NEW YORK (AP) NBC's flagship Sunday Night Football game had its smallest audience in five years this week, evidence of the NFL's new deflation issue.
The game between Indianapolis and Houston reached 13.6 million viewers, removing the weekly broadcast from its usual spot at or very close to the top of the Nielsen company ratings. CBS' Thursday night game scored slightly higher.
To be fair, Indianapolis and Houston represents few fans' idea of a marquee matchup. NFL ratings have been down in general this year, leading to much speculation about the cause. Intense interest in the presidential race is thought to be one factor in the slump.
This season, NBC's prime-time games have been down 17 percent from last year, when ratings were at their peak for the telecast.
A continued slump for the NFL, which has been one of the most dependable ways for TV networks to get viewers in recent years, has broad implications. Networks may be forced to offer ''make goods,'' or free commercials, to advertisers if ratings don't pick up. If the downfall is long term, it could impact the prices that networks pay the NFL for broadcast packages.
CBS won the week in prime time, averaging 9.1 million viewers. NBC had 7.2 million, and won among the 18-to-49-year-old demographic advertisers seek. ABC had 5.8 million, Fox had 5.1 million, Telemundo had 1.72 million, Univision had 1.66 million, the CW had 1.6 million and ION Television had 1.1 million.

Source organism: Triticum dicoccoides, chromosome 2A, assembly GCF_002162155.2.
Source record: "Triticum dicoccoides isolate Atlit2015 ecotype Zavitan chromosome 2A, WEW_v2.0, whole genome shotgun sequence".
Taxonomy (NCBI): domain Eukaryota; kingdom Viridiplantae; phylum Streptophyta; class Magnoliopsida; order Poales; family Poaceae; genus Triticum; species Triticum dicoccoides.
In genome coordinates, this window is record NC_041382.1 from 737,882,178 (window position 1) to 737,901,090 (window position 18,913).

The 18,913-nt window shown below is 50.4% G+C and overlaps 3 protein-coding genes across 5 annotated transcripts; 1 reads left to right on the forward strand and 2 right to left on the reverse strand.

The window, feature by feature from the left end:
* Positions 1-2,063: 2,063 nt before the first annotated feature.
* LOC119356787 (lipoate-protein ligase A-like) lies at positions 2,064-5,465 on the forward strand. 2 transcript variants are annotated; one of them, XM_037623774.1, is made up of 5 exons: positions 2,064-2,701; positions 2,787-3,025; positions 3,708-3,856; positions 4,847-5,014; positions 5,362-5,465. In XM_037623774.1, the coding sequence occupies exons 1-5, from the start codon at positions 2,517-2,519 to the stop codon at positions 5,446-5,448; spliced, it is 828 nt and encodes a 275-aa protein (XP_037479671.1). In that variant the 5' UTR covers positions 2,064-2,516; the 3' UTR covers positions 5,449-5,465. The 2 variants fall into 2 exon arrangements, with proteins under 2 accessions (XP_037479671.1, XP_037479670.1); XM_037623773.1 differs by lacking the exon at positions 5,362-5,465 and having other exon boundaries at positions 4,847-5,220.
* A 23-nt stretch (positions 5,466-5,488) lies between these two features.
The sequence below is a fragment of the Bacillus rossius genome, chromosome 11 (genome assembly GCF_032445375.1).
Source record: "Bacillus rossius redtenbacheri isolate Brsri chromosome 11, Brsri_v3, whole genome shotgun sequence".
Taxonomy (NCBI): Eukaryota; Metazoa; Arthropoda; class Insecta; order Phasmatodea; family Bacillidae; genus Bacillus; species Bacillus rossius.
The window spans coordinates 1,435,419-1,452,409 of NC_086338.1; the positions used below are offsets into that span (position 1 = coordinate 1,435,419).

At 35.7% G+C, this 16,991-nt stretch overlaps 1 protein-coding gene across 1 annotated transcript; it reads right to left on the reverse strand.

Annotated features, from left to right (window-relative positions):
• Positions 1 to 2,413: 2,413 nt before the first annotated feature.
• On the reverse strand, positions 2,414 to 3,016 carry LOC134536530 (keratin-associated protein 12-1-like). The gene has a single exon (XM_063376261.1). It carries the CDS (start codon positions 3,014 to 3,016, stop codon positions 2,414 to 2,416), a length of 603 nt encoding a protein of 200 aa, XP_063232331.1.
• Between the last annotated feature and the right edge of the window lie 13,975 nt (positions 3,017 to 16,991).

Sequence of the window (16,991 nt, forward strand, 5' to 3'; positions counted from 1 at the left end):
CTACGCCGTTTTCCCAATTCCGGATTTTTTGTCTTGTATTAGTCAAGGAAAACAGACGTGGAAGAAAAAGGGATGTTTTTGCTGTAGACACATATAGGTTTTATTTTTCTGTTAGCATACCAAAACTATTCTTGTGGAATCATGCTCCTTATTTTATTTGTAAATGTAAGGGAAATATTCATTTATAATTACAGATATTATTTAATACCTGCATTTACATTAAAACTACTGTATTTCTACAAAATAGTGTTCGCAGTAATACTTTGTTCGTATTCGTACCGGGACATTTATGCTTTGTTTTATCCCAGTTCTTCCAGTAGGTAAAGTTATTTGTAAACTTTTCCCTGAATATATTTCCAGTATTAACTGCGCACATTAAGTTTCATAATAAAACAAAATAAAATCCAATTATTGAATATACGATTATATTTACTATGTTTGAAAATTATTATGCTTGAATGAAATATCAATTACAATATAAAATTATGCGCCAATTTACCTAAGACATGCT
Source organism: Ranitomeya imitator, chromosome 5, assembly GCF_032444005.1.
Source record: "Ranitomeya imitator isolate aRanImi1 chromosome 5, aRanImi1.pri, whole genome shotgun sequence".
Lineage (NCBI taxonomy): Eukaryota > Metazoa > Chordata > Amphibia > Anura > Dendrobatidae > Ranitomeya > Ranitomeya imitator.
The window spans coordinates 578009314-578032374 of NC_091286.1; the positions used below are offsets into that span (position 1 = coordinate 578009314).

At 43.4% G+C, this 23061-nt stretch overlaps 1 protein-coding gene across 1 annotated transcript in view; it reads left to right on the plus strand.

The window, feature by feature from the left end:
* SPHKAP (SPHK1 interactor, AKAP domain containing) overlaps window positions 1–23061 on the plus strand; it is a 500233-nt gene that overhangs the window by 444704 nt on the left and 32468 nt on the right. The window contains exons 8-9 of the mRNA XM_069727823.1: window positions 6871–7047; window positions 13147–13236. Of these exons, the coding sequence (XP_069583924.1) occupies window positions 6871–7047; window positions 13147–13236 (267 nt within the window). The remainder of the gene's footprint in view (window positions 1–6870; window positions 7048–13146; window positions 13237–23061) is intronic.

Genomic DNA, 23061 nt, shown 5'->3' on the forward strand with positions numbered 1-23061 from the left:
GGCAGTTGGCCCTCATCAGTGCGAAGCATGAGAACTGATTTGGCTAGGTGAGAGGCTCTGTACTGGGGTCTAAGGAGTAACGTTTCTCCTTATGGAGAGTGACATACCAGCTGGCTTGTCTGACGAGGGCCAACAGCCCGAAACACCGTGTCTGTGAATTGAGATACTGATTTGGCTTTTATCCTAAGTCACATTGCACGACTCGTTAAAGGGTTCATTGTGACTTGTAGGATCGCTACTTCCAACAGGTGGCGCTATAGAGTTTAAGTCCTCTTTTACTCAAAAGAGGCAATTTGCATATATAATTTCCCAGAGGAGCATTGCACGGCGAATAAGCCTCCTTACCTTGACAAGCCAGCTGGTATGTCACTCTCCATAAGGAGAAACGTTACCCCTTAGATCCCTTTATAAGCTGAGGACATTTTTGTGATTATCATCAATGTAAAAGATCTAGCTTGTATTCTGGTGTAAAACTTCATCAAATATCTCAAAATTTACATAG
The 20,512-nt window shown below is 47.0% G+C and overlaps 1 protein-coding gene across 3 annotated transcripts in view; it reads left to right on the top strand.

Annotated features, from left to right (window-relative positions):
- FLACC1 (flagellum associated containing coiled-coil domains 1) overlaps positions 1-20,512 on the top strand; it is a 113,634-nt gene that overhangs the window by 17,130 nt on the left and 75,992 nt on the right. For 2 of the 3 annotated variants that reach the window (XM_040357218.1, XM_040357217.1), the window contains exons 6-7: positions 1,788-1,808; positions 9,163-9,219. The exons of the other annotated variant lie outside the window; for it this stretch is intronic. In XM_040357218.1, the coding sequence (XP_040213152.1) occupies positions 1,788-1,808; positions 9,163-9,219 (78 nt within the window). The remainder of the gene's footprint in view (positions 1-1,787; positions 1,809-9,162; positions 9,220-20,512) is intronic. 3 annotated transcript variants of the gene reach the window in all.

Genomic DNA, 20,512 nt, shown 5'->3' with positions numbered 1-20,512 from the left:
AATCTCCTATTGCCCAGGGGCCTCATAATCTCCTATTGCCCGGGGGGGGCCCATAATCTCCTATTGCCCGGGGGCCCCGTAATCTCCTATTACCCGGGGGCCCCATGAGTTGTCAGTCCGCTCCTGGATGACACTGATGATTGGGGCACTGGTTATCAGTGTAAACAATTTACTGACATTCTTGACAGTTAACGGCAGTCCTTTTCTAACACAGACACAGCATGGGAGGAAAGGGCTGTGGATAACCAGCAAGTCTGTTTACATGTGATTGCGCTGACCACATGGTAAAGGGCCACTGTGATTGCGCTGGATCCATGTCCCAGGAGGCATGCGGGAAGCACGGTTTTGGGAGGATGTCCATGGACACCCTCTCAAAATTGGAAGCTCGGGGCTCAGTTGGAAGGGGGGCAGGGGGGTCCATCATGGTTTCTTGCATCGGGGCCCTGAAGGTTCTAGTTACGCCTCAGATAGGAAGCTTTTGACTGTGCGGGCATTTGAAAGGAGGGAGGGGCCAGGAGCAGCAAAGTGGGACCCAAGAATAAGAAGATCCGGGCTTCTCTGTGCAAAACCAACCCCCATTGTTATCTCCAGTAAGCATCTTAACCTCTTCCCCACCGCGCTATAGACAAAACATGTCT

Fox News Channel was the week's most popular cable network, averaging 2.44 million viewers in prime time. TBS had 2.23 million, ESPN had 1.99 million, MSNBC had 1.55 million and USA had 1.5 million.
ABC's ''World News Tonight'' topped the evening newscasts with an average of 8.3 million viewers. NBC's ''Nightly News'' had 8 million and the ''CBS Evening News'' reached 6.6 million.
For the week of Oct. 10-16, the top 10 shows, their networks and viewerships: ''The O.T.,'' Fox, 15.38 million; ''NCIS,'' CBS, 14.77 million; NFL Football: Denver at San Diego, CBS, 14.49 million; ''The Big Bang Theory,'' CBS, 14.41 million; NFL Football: Indianapolis at Houston, NBC, 13.6 million; ''Bull,'' CBS, 13 million; ''The Voice'' (Monday), NBC, 11.37 million; ''Sunday Night NFL Pre-Kick,'' NBC, 11.01 million; ''NCIS: Los Angeles,'' CBS, 10.89 million; ''The Voice'' (Tuesday), NBC, 10.88 million.
ABC is owned by The Walt Disney Co. CBS is owned by CBS Corp. CW is a joint venture of Warner Bros. Entertainment and CBS Corp. Fox is owned by 21st Century Fox. NBC and Telemundo are owned by Comcast Corp. ION Television is owned by ION Media Networks.